One of the talmidim of the Bach, whom we’ll call Moshe, was extremely successful in business and became very wealthy. In order to ensure that his student would conduct his monetary dealings in strict accordance with halachah, the Bach took him as a chavrusah, and the two would study the laws of tzedakah together. Over the course of their study partnership, Moshe became thoroughly versed in all the intricacies of the hilchos tzedakah until he was an expert on the subject.
In the corporate world, Moshe was a powerful businessman, with many worthy contacts and connections. However, no matter how wealthy he became, he still considered himself first and foremost a student of the Bach. In addition to their daily seder, the Bach would often send him on missions, and he served his rebbi devotedly.
One day, a man named Reuven came to the Bach with a complaint. Reuven explained that he had been licensed by the local poritz as the sole alcohol supplier in the area. He earned a decent livelihood by supplying wine and liquor to all the shops in the surrounding villages. Recently, however, his parnasah had been threatened. Another Jew, Shimon, had attempted to bribe the poritz to license himself for the job instead of Reuven. This, according to Reuven, was an outright encroachment on his livelihood and was prohibited by halachah.
Unwilling to take Reuven’s word without investigating the other side of the story, the Bach made some inquiries and discovered that Reuven was telling the truth. From his previous dealings with Shimon, the Bach knew that latter would not obey his psak din. Therefore, he decided on a different course of action.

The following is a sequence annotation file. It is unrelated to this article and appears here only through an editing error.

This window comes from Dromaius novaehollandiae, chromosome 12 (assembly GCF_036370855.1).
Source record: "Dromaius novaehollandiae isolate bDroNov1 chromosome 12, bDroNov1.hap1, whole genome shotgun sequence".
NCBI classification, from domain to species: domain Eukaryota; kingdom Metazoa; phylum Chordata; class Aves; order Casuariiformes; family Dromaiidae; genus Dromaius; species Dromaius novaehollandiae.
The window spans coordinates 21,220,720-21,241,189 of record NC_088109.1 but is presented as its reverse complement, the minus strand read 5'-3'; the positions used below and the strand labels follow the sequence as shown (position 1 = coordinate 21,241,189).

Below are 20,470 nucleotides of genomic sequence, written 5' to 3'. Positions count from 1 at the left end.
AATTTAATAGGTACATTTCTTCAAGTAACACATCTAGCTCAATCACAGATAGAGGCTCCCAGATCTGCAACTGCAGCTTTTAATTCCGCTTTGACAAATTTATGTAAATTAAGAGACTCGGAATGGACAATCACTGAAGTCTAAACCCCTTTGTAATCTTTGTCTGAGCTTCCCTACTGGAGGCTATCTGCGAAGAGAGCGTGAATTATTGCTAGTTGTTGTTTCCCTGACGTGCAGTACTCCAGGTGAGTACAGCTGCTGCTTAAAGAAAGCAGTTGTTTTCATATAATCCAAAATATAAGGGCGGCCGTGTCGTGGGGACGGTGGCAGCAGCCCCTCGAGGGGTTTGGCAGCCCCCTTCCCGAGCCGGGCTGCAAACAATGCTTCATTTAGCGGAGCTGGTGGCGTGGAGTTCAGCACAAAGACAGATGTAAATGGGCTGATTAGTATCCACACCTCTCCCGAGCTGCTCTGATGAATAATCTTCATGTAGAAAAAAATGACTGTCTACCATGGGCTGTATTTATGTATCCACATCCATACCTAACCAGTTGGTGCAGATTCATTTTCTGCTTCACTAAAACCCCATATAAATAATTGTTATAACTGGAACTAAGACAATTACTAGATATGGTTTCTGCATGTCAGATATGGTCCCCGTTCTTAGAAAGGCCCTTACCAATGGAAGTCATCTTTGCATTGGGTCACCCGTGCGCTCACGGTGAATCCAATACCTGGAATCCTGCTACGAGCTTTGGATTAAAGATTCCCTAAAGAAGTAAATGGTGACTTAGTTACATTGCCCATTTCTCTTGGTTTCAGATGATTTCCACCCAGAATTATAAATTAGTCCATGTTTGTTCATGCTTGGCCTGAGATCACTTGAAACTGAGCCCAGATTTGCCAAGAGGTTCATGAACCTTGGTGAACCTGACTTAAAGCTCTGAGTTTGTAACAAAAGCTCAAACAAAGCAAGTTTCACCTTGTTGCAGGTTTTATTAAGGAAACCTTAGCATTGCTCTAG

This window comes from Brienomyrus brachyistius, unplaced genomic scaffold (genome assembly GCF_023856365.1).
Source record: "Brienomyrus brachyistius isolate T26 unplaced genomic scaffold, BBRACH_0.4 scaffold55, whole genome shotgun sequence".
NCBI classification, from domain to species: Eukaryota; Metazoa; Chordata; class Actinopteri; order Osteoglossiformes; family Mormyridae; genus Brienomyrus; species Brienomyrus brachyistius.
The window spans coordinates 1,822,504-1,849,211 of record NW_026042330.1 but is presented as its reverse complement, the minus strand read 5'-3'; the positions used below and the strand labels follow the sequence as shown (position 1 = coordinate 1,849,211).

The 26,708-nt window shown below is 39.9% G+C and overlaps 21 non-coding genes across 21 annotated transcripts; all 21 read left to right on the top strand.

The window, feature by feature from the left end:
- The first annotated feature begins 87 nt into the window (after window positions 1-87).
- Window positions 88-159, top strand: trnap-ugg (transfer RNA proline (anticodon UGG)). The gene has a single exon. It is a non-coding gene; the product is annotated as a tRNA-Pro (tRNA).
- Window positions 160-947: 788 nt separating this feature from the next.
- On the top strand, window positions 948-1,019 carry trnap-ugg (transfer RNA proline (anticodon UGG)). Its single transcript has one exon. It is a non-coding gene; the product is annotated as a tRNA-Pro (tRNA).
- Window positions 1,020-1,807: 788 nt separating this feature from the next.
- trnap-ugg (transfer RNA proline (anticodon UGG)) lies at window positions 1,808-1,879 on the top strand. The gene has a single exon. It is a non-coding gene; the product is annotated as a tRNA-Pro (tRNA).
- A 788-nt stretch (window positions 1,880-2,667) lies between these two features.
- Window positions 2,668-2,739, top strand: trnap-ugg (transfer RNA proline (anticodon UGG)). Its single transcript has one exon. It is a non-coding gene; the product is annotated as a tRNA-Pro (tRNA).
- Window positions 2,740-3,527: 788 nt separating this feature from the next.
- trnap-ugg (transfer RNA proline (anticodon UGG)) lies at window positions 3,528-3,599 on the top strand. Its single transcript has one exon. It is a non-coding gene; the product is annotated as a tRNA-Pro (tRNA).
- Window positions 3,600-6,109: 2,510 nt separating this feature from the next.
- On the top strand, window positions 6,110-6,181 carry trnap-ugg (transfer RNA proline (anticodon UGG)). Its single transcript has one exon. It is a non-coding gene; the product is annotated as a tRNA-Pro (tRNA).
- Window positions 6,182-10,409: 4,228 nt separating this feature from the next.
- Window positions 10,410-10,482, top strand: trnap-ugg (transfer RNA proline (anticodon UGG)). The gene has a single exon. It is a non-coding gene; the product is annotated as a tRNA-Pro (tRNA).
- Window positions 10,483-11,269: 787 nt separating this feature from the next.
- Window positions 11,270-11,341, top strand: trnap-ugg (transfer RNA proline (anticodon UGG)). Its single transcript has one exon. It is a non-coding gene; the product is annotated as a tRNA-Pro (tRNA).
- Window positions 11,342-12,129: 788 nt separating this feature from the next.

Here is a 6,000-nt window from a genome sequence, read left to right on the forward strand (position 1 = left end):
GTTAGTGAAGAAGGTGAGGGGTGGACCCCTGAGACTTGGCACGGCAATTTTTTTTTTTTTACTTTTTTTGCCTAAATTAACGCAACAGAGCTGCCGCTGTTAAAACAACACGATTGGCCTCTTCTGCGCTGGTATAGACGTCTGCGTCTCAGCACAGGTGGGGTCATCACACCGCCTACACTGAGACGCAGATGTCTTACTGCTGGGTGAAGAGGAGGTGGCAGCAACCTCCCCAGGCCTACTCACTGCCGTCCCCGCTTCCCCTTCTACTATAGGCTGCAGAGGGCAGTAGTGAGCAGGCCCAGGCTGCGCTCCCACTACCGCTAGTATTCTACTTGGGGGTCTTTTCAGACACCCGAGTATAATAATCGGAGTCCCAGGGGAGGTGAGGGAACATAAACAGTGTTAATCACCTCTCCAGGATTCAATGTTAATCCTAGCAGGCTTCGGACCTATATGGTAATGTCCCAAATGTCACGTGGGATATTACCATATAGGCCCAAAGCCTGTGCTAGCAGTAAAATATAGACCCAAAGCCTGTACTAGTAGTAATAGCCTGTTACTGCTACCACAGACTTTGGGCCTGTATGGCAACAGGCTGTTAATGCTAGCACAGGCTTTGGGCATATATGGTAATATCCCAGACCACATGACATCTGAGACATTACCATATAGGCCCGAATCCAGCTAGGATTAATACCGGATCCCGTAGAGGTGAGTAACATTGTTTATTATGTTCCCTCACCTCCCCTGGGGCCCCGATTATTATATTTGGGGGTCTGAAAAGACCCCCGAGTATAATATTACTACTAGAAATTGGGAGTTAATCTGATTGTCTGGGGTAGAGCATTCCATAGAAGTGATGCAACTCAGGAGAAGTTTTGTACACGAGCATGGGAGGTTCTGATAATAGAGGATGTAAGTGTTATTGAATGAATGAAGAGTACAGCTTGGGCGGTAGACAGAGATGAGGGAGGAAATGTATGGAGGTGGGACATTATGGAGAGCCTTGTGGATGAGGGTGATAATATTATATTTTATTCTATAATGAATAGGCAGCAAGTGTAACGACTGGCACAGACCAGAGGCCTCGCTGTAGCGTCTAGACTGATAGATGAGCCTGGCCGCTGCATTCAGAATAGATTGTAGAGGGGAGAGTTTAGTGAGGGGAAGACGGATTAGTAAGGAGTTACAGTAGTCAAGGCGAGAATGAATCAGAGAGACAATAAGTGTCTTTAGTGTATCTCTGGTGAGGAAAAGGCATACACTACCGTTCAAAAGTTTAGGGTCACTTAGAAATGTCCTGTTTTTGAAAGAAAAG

“I have a close talmid, Moshe, who has a lot of influence on the poritz,” The Bach told Reuven. “Go to Moshe, and tell him in my name that I would like him to ask the poritz to continue allowing the business only through you. He should do it in a way that you should be able to renew your license without any monetary losses, but also to be careful not to cause Shimon any damage, such as conviction or imprisonment.”
Reuven gratefully thanked the Bach and immediately hurried toward Moshe’s office. He found that the Bach’s talmid was an incredibly busy person, with endless tasks and people awaiting his attention. “Can I please speak to you for just a minute?” Reuven begged.
Moshe apologized, but explained that he was in a terrible hurry. There was a busy fair taking place in Leipzig, a nearby city, and he planned on doing a tremendous amount of business there. He was wrapping up some dealings and would be departing to Leipzig shortly.
“The Bach sent me to speak to you,” Reuven said quickly, after apologizing for disturbing him.
“The Bach?” Moshe pursed his lips for a moment, his eyes running over his over cluttered desk to clock in the corner of the room. “Can you speak quickly? I’m really in a major rush.”
“I’ll try,” Reuven promised. He recounted his story as quickly as he could. “The Bach asked that you please go speak to the poritz and restore my livelihood,” He concluded.
Moshe nodded. “Sure, I’ll be happy to speak to the poritz on your behalf. I hope to be able to take care of it in about a week.”